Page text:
Sunday, September 26, 2010

Bayes theorem

Bayes theorem is the foundation of Bayesian statistics and the new and emerging discipline of  predictive analytics. Reverend Bayes , a 17th century British mathematician wrote the Bayes theorem as a special case of probability theory. He did not disclose the theorem  fearing that it might not pass rigorous scientific scruitiny. The theorem was recovered after his death .
Here's the theorem and  a  few practical applications.

P(Ri/E) = p(E/Ri) p(Ri) / sum [p(E/Ri) * p(Ri)] i = 1 to n

p(Ri) is called anterior probability  of event Ri. It represents what we already know from past history about event Ri..E is the fresh new evidence that has arrived that would influence the event Ri.

p(Ri/E) is the probability of event Ri given the evidence E.
p(E/Ri) is the likelihood of the evidence itself.

As can be seen above as new evidence surfaces, the theorem lets us update our knowledge about the probability of occurrence of the event Ri. p(Ri) was our knowledge of the event based on its history,
while p(Ri/E) is our updated knowledge after taking the evidence E into consideration.

These probabilities can be deterministic or may represent a certain distribution.
Here are a few practical examples  where the theroem could be applied.
(An example similar to the first example below was  cited in a recent issue of Sloan Management Review).

1.I know the history of rainfall in my region for the past 10 years. I now have the evidence that this year
the temperatures were higher than normal. We know that higher temperatures correspond to higher rainfall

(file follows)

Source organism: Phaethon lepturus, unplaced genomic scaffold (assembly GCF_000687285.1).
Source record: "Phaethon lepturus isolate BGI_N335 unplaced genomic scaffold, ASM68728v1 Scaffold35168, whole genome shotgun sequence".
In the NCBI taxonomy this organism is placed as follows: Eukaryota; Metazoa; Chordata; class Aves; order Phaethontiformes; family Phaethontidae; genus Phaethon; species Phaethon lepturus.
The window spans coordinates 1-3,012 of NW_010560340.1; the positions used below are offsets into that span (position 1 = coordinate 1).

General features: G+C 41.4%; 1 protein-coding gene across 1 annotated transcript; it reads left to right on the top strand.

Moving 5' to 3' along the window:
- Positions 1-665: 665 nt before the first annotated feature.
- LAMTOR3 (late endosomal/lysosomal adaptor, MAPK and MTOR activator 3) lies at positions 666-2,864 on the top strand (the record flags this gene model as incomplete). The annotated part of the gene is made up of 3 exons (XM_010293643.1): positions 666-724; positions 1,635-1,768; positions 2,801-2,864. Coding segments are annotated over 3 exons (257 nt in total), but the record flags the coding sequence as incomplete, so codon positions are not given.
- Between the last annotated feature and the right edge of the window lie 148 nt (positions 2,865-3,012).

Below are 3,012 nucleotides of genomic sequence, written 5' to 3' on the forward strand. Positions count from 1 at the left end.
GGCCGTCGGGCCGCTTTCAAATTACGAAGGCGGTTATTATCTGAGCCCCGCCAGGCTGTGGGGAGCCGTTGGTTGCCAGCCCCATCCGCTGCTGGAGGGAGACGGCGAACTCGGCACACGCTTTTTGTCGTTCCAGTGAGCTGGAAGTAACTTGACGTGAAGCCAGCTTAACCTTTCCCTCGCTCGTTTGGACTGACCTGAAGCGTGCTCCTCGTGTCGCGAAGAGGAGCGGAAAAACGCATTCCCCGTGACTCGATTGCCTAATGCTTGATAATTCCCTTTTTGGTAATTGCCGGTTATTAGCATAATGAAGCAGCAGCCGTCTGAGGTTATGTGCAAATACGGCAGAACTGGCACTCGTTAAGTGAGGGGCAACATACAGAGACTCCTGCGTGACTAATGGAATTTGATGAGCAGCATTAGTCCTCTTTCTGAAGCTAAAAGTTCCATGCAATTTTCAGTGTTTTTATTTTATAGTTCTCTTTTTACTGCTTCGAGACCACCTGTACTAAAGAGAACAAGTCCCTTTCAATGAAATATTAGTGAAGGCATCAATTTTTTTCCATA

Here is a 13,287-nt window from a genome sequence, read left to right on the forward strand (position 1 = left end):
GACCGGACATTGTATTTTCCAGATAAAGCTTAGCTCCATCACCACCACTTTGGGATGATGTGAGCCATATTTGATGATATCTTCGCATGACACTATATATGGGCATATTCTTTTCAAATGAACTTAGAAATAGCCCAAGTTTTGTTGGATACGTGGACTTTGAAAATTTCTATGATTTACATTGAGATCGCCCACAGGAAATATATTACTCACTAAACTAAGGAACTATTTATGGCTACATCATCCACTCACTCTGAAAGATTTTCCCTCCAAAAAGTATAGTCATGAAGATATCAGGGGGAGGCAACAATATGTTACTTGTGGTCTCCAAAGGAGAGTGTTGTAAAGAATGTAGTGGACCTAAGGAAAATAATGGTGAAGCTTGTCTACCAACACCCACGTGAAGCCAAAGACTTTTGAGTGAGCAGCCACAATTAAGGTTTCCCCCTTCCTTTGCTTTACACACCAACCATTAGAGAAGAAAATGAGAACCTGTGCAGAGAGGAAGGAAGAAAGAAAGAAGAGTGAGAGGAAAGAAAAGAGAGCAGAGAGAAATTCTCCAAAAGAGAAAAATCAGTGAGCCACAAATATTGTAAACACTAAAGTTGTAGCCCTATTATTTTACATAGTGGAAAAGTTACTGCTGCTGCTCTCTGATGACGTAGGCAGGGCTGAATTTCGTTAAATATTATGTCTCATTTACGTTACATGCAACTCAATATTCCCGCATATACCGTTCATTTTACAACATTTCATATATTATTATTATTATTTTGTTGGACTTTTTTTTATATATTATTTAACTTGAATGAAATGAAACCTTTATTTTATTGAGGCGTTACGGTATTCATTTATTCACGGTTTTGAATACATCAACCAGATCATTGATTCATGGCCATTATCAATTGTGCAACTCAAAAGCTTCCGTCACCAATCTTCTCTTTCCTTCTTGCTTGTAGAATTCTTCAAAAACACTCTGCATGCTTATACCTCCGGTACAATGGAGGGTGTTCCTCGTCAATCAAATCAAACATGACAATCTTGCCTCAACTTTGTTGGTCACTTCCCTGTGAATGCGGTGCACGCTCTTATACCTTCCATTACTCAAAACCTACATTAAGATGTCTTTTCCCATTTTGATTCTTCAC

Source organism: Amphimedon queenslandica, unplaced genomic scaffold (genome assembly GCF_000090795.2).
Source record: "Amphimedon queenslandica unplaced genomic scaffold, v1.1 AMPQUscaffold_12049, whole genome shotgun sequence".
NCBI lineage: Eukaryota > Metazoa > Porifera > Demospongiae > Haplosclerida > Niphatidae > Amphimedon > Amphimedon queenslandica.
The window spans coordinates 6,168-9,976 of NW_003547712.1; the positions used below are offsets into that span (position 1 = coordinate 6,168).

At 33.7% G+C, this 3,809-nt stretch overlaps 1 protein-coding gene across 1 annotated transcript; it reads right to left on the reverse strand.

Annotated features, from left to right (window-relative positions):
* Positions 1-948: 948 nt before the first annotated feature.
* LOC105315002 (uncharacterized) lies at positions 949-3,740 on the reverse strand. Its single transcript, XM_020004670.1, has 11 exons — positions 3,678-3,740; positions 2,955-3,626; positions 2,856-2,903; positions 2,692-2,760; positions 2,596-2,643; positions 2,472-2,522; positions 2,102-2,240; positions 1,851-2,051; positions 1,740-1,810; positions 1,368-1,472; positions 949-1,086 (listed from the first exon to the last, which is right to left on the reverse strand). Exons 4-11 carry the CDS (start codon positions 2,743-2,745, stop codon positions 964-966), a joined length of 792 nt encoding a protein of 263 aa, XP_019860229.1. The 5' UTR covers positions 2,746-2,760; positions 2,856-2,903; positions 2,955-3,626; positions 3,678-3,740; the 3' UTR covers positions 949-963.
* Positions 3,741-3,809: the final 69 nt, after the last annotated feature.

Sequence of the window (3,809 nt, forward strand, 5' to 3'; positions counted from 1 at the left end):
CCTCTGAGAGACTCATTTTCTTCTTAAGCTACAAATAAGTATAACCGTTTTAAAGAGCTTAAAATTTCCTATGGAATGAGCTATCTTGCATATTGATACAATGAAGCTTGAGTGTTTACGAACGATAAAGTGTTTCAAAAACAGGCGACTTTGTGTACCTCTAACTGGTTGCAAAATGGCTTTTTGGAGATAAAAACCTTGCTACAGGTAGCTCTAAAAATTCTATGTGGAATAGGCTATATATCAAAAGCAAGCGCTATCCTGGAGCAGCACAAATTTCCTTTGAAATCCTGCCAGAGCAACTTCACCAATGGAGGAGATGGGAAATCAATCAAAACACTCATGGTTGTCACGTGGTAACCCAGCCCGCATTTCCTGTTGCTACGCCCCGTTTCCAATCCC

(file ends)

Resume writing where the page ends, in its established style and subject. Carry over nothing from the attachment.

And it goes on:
and follows a certain distribution. Using this evidence, we can predict the probability of rains this year  .
If I calculated probability based on history alone (which is what frequentists would do)  , I would be ignorning the key evidence that surfaced this year.

2. We know the history of deliveries of a certain supplier. A new evidence has arrived that the supplier's capacity is full due to a new contract they have signed with some customer. We know the relationship between the supplier's capacity and on time delivery . Given the evidence, we can find out the probability of on time delivery this month. If we had not used Bayes theorem, (and instead relied  on history alone as a frequentist would do)  the probability would have been based solely on the supplier's  historical performance and hence would have ignored the critical new evidence.

Bayesian theorem does have certain limitations/gotchas  in practical life as would be seen in future blogs.

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